No doubt, there’s a difference between a fashion and an awakening.  The Jesus Movement became a fad back in the late 1960’s and early 70’s.  Pop music celebrated The Spirit in the Sky and love for fellow man. Books and movies were electrified by tales of exorcism and theories from Revelation; but the world was much more inclined toward faith and biblical values back then. The breakthroughs happening today are in absolute defiance of an angry, secular culture.  Believers are beginning to boldly swim against the cultural tide.

There’s a familiar scene in 1 Kings 19 in which we find Elijah  fleeing for his life,  cowering in the wilderness.  He cries out in despair that he’s the last believer left in the land and Jezebel is determined to assassinate him.  God scoffs, and tells his prophet to man up and get back to work.  “I have reserved 7,000 souls who have not bowed down at the altar of Baal.”

After two decades of gloom and doom reports of rising atheism, irreligious young Americans, and declining churches, we who follow Christ in the USA may be a bit like Elijah in his throes of depression: we have forgotten there is always more here than meets the eye.  Yes, Europe has drifted into spiritual death; but Africa is exploding in revival. God may not be finished with America yet.  There is still time to follow the road not taken- the narrow one.

So let’s never stop praying for fire from Heaven.  But let’s not be so discouraged that we fail to see the first signs of spiritual springtime spreading across the land.  I’m looking all around for sparks to shelter and glowing embers that can be fanned into flames.  These may well be the Good Old Days.

Lift up the Cross!

 

Night of 1000 Fears

fear 02Bonhoeffer described it as “this fog spreading over everything, this sense that there is no way out.”  He was speaking of fear, the chill paralysis visibly stretching its tentacles through the churches of Germany as the Nazi menace continued to build. Alas, it seems that fog has come creeping in again, but this time it’s global. Perhaps the forces of terror seem so much larger now.

Or maybe the universe feels small.  Like the secluded tribes of the Amazon who once shrunk the heads of their fallen enemies in order to harness their spirits, we boiled our world down to an amusement park.  Cut off from the vast reaches of Eternity and disconnected from the certainties of undying truth and unfailing love, we huddle like orphans in the dwindling wilderness of Self.  When my personal needs and fleeting desires define the size of my world, every hint of adversity threatens looming disaster.

Not so long ago, panic attacks were found only in Stephen King novels and clinical journals.  Today it sometimes feels that everyone you know has experienced that form of paralysis: the pounding heart, the stampeding fears, the jolt of awakening suddenly at 5:00 AM and staring instantly into the yellow eyes of dread and despair.  Where did we learn this hopelessness?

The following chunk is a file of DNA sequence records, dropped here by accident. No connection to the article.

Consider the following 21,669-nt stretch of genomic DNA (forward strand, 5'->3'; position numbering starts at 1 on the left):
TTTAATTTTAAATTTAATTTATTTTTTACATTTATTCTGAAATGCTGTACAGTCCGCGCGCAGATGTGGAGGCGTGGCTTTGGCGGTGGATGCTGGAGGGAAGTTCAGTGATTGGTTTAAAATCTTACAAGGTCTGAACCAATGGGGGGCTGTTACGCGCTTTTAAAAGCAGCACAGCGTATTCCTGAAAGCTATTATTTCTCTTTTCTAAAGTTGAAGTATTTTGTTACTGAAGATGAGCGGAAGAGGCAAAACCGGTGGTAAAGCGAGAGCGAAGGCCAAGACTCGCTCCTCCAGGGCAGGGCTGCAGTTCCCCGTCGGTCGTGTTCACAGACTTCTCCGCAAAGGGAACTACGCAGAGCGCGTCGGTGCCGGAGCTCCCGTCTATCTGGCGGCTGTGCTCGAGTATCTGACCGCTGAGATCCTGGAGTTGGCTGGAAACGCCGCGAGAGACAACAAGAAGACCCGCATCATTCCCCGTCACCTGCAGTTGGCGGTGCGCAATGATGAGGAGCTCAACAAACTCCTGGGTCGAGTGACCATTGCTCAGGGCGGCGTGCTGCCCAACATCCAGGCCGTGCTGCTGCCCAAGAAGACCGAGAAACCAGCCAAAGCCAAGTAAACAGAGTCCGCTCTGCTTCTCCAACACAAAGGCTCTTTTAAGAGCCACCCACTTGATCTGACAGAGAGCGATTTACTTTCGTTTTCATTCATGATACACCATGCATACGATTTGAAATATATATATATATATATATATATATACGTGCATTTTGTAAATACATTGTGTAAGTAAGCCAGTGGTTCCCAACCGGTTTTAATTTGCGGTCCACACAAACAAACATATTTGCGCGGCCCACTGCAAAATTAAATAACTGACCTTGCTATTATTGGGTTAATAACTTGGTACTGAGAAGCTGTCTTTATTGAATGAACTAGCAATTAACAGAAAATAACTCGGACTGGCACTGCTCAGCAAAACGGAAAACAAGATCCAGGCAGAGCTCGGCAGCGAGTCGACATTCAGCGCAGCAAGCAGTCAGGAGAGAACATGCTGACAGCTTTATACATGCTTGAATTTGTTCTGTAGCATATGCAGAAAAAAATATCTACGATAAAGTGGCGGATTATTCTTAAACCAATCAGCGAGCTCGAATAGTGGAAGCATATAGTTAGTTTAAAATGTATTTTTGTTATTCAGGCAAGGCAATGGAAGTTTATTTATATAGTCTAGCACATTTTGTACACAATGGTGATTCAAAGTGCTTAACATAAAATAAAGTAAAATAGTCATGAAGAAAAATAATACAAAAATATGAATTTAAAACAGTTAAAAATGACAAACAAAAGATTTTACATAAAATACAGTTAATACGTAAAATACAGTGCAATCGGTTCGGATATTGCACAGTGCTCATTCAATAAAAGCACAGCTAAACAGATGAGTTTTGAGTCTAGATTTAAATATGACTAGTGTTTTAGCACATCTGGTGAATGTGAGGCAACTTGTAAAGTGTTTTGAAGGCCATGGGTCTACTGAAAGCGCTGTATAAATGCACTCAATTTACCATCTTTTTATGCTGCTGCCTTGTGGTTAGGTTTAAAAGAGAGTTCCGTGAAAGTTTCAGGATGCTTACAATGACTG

The terrorists are plotting to kill us.  The Zika-bearing mosquitoes are drifting in our direction.  Shadowy immigrants are gathering along the borders, waiting to invade and overwhelm.  The economy is faltering and suffocating.  The leaders of the nation- any nation, every nation– are out of touch and out of control.  Nothing can save us now: from the culture rot or the cancer threat or the imminent loss of career.  Not to mention growing old and unattractive!

When Jesus implored, “Come to me all you who are weary and heavy laden and I will give you rest,” he was writing our names in the sand. Surrounded by people who could instantly forfeit everything in the event of leprosy or at the sighting of a foreign army massing just across the river, Jesus could also empathize with the temptations of people like you and me still twenty centuries away.  The Good News means more than just not going to Hell: it means not living daily in emotional turmoil despite the constant rumblings of Evil.

“Peace I leave with you; my peace I give to you. Not as the world gives do I give to you. Let not your hearts be troubled, neither let them be afraid.” John 14:27

We cannot wish our fears away: we must give them away.  We run to the Savior and offer them up to him.  And then we practice authentic faith: worshiping God fearlessly, loving others tirelessly, refusing to cower on the sofa, but deliberately remaining engaged with a universe of truth, love and light that makes my grandest earthly fantasies seem small and tawdry. Faith opens my eyes to the sprawling, magnificent universe outside my Self.

Denying myself, lifting my cross, and going after Jesus is the antidote for fear. Difficult outcomes seem far less tragic when they all provide me with either a mirror for reflecting the glory of Christ, or a pathway into His Presence.  But it’s an art, not a science.  We practice it daily in word and deed.  We confess our fears and rest in the love of Christ.